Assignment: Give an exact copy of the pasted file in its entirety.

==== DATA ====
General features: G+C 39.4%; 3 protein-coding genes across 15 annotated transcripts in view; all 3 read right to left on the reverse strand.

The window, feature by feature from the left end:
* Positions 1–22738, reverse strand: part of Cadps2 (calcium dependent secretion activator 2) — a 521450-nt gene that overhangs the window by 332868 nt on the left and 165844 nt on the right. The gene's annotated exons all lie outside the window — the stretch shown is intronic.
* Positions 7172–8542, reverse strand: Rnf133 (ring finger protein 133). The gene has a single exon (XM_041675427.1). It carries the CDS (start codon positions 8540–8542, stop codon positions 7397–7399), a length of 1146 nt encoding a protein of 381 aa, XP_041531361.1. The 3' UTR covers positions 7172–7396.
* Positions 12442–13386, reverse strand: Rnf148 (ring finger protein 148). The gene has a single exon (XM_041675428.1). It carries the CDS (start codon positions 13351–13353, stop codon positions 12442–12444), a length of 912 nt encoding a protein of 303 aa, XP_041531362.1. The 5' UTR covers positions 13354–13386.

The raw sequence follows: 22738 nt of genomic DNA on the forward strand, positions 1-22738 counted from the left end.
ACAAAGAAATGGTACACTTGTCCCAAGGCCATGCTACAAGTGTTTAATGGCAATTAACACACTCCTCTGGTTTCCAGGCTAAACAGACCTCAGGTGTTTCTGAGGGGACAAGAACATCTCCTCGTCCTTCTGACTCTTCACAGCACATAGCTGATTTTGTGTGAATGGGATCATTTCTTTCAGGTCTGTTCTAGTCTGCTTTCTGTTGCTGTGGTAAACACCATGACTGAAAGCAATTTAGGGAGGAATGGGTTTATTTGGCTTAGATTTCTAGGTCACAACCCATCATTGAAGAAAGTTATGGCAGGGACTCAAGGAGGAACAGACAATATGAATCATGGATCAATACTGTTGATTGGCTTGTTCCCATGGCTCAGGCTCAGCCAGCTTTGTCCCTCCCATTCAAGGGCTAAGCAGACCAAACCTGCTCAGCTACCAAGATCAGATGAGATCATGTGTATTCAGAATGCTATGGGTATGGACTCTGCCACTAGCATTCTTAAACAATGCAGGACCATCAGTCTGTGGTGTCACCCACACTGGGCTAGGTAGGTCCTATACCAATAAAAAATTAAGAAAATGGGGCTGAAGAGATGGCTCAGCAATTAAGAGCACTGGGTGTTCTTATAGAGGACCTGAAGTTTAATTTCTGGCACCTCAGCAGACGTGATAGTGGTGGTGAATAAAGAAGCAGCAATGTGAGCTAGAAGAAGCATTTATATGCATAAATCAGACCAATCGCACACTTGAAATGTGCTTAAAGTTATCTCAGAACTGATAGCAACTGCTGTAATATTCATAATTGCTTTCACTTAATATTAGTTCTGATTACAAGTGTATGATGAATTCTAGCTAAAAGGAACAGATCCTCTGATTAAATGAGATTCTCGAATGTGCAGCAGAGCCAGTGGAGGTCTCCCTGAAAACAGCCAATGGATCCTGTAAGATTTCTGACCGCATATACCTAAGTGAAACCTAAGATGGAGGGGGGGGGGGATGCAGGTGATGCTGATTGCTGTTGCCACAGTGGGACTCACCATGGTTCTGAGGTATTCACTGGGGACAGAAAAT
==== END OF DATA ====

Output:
General features: G+C 39.4%; 3 protein-coding genes across 15 annotated transcripts in view; all 3 read right to left on the reverse strand.

The window, feature by feature from the left end:
* Positions 1–22738, reverse strand: part of Cadps2 (calcium dependent secretion activator 2) — a 521450-nt gene that overhangs the window by 332868 nt on the left and 165844 nt on the right. The gene's annotated exons all lie outside the window — the stretch shown is intronic.
* Positions 7172–8542, reverse strand: Rnf133 (ring finger protein 133). The gene has a single exon (XM_041675427.1). It carries the CDS (start codon positions 8540–8542, stop codon positions 7397–7399), a length of 1146 nt encoding a protein of 381 aa, XP_041531361.1. The 3' UTR covers positions 7172–7396.
* Positions 12442–13386, reverse strand: Rnf148 (ring finger protein 148). The gene has a single exon (XM_041675428.1). It carries the CDS (start codon positions 13351–13353, stop codon positions 12442–12444), a length of 912 nt encoding a protein of 303 aa, XP_041531362.1. The 5' UTR covers positions 13354–13386.

The raw sequence follows: 22738 nt of genomic DNA on the forward strand, positions 1-22738 counted from the left end.
ACAAAGAAATGGTACACTTGTCCCAAGGCCATGCTACAAGTGTTTAATGGCAATTAACACACTCCTCTGGTTTCCAGGCTAAACAGACCTCAGGTGTTTCTGAGGGGACAAGAACATCTCCTCGTCCTTCTGACTCTTCACAGCACATAGCTGATTTTGTGTGAATGGGATCATTTCTTTCAGGTCTGTTCTAGTCTGCTTTCTGTTGCTGTGGTAAACACCATGACTGAAAGCAATTTAGGGAGGAATGGGTTTATTTGGCTTAGATTTCTAGGTCACAACCCATCATTGAAGAAAGTTATGGCAGGGACTCAAGGAGGAACAGACAATATGAATCATGGATCAATACTGTTGATTGGCTTGTTCCCATGGCTCAGGCTCAGCCAGCTTTGTCCCTCCCATTCAAGGGCTAAGCAGACCAAACCTGCTCAGCTACCAAGATCAGATGAGATCATGTGTATTCAGAATGCTATGGGTATGGACTCTGCCACTAGCATTCTTAAACAATGCAGGACCATCAGTCTGTGGTGTCACCCACACTGGGCTAGGTAGGTCCTATACCAATAAAAAATTAAGAAAATGGGGCTGAAGAGATGGCTCAGCAATTAAGAGCACTGGGTGTTCTTATAGAGGACCTGAAGTTTAATTTCTGGCACCTCAGCAGACGTGATAGTGGTGGTGAATAAAGAAGCAGCAATGTGAGCTAGAAGAAGCATTTATATGCATAAATCAGACCAATCGCACACTTGAAATGTGCTTAAAGTTATCTCAGAACTGATAGCAACTGCTGTAATATTCATAATTGCTTTCACTTAATATTAGTTCTGATTACAAGTGTATGATGAATTCTAGCTAAAAGGAACAGATCCTCTGATTAAATGAGATTCTCGAATGTGCAGCAGAGCCAGTGGAGGTCTCCCTGAAAACAGCCAATGGATCCTGTAAGATTTCTGACCGCATATACCTAAGTGAAACCTAAGATGGAGGGGGGGGGGGATGCAGGTGATGCTGATTGCTGTTGCCACAGTGGGACTCACCATGGTTCTGAGGTATTCACTGGGGACAGAAAAT